Jury selection has begun in the trial of former Minneapolis police officer Derek Chauvin. It’s a case that has gripped the nation and sparked protests around the country.
Chauvin is accused of killing George Floyd in May 2020 and is facing charges of second-degree murder, second-degree manslaughter and potentially third-degree murder. He’s pleaded not guilty to the charges.
He was filmed holding his knee on Floyd’s neck for over nine minutes on May 25 as he attempted to arrest him after a teenager working at Cup Foods in Minneapolis called the police over an alleged counterfeit bill.
Jury selection was set to begin Monday but almost immediately stalled as Hennepin County District Judge Peter Cahill awaited an appeals court decision regarding possibly re-adding a third-degree murder charge. Despite it moving forward Tuesday, there are many moving parts to consider regarding this case.
Outside the courthouse ahead jury selection beginning, protesters flocked to Minnesota over the weekend, NPR reported. Floyd’s death caused substantial damage to the city of Minneapolis in 2020, and both peaceful and violent protests and riots ensued country-wide for the remainder of the year. (RELATED: ‘Do Not Result To Looting Or Violence’: George Floyd’s Uncle Asks For Peace Ahead Of Derek Chauvin Trial)
While the nation awaits for a decision in Chauvin’s trial, it’s important to note that the process is unlikely to be a quick one. Jury selection alone could take weeks and 16 possible jurors have already been dismissed, the Associated Press previously reported.
Each potential juror will be questioned by Cahill, Minnesota Attorney General Keith Ellison and Chauvin’s defense lawyer Eric Nelson. The first roadblock will be finding 12 jurors and two alternates suitable for the job in a case that’s been widely reported throughout the world.
Potential jurors will be asked various questions to gauge how familiar they are with the case, including how often they watched the body camera footage showing Floyd’s arrest and whether they took part in any protests, according to the AP. Potential jurors have also already been sent a questionnaire in an effort to find impartial individuals.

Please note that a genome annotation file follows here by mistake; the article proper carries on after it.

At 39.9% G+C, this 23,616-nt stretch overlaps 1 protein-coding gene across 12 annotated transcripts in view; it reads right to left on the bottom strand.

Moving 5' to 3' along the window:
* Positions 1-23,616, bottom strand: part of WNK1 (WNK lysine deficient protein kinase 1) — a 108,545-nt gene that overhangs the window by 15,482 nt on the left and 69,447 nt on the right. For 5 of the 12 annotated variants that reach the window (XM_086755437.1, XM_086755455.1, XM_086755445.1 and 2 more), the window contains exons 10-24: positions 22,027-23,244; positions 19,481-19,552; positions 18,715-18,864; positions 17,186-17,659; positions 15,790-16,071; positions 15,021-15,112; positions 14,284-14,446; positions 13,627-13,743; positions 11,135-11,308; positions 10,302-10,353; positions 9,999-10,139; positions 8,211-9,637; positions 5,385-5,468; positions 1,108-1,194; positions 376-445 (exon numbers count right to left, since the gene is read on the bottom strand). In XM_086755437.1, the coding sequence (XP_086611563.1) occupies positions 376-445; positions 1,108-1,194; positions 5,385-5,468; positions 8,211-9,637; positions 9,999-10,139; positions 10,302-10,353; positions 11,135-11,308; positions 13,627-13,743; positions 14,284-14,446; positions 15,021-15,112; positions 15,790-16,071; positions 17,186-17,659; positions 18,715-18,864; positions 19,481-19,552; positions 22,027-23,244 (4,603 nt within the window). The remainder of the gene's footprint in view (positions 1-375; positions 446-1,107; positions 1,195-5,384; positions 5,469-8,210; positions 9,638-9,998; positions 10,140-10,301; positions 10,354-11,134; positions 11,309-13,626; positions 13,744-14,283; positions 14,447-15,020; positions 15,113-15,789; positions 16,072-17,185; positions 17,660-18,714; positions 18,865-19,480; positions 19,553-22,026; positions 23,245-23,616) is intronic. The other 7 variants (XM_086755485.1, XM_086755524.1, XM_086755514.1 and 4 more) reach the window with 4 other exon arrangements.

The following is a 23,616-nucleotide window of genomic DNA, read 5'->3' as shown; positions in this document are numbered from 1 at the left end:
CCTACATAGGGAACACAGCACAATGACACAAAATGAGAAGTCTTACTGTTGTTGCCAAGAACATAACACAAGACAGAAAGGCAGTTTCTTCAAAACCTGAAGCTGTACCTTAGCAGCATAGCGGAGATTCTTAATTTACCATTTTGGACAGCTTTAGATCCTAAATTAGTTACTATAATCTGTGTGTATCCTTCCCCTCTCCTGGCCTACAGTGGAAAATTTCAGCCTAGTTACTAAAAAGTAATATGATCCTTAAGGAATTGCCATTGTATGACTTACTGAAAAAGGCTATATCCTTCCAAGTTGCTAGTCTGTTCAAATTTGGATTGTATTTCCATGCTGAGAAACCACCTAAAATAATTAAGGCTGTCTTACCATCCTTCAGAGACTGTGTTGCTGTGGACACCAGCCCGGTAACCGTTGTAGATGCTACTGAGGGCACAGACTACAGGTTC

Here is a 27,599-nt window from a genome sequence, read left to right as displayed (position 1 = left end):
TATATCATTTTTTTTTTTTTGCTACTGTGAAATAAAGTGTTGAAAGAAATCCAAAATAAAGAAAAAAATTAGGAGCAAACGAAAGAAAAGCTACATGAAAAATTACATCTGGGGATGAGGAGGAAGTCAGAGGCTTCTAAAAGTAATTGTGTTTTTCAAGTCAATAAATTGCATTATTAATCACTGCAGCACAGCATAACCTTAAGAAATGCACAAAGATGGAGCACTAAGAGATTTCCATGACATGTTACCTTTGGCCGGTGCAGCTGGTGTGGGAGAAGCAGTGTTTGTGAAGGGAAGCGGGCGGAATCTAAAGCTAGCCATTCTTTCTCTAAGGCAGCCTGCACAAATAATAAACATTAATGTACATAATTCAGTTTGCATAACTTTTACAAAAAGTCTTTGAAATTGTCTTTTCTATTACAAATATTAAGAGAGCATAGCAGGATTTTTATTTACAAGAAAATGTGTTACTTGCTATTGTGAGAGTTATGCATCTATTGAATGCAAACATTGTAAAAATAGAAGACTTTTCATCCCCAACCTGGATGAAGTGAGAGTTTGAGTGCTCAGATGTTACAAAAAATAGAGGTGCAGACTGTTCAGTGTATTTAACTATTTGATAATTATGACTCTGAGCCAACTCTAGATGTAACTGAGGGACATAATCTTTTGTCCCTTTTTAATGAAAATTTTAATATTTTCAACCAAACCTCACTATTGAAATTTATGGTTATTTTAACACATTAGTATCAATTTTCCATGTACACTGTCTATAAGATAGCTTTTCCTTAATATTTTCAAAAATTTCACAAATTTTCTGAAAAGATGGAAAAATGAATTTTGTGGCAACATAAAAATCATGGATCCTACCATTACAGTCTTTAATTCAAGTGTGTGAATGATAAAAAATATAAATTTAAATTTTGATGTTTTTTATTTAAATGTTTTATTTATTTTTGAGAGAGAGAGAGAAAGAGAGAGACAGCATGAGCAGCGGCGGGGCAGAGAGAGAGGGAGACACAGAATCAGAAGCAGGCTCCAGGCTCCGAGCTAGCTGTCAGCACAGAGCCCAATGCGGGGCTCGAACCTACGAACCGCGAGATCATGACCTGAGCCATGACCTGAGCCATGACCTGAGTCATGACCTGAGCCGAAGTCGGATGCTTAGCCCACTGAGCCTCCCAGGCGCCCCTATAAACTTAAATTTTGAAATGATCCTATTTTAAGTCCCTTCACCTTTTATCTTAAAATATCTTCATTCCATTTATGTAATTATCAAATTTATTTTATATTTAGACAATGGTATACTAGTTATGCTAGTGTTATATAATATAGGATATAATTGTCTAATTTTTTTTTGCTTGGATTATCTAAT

The earliest date opening statements will begin is March 29, according to the AP, though this cannot begin before all of the jurors have been selected.
Opening statements are the first chance for lawyers to address the jury and traditionally the prosecution is the first to speak, according to Cornell Law School. The defendant’s lawyer speaks immediately afterwards, and each opening statement will frame “the evidence in a way that is favorable to the counsel’s theory of the case,” Cornell Law School noted.
Opening statements are also a chance for each party to explain what they expect to prove, and they can last anywhere from a few minutes to a few hours. (RELATED: ‘You’re Going To Kill Me Man’: Body Cam Transcripts Show George Floyd Told Officers He Couldn’t Breathe 20 Times)
What do the charges mean?
Chauvin, 44, worked for the Minneapolis Police Department for over 19 years before being fired after Floyd’s death. Three other officers present at the scene during the incident are also facing charges.
Chauvin’s most serious charge of second-degree murder could bring him up to 40 years in jail if convicted. Second-degree murder is when an individual “causes the death of a human being with intent to effect the death of that person or another, but without premeditation,” according to Minnesota’s state statutes.
Chauvin was originally charged with third-degree murder, but it was upgraded in June 2020, Kiro7 reported.
The former Minneapolis police officer is also facing a second-degree manslaughter charge. If convicted, this charge carries a sentence of up to 10 years in jail. Prosecutors will have to prove that Chauvin is guilty of one of five means listed on Minnesota’s state statutes in order for this charge to stick.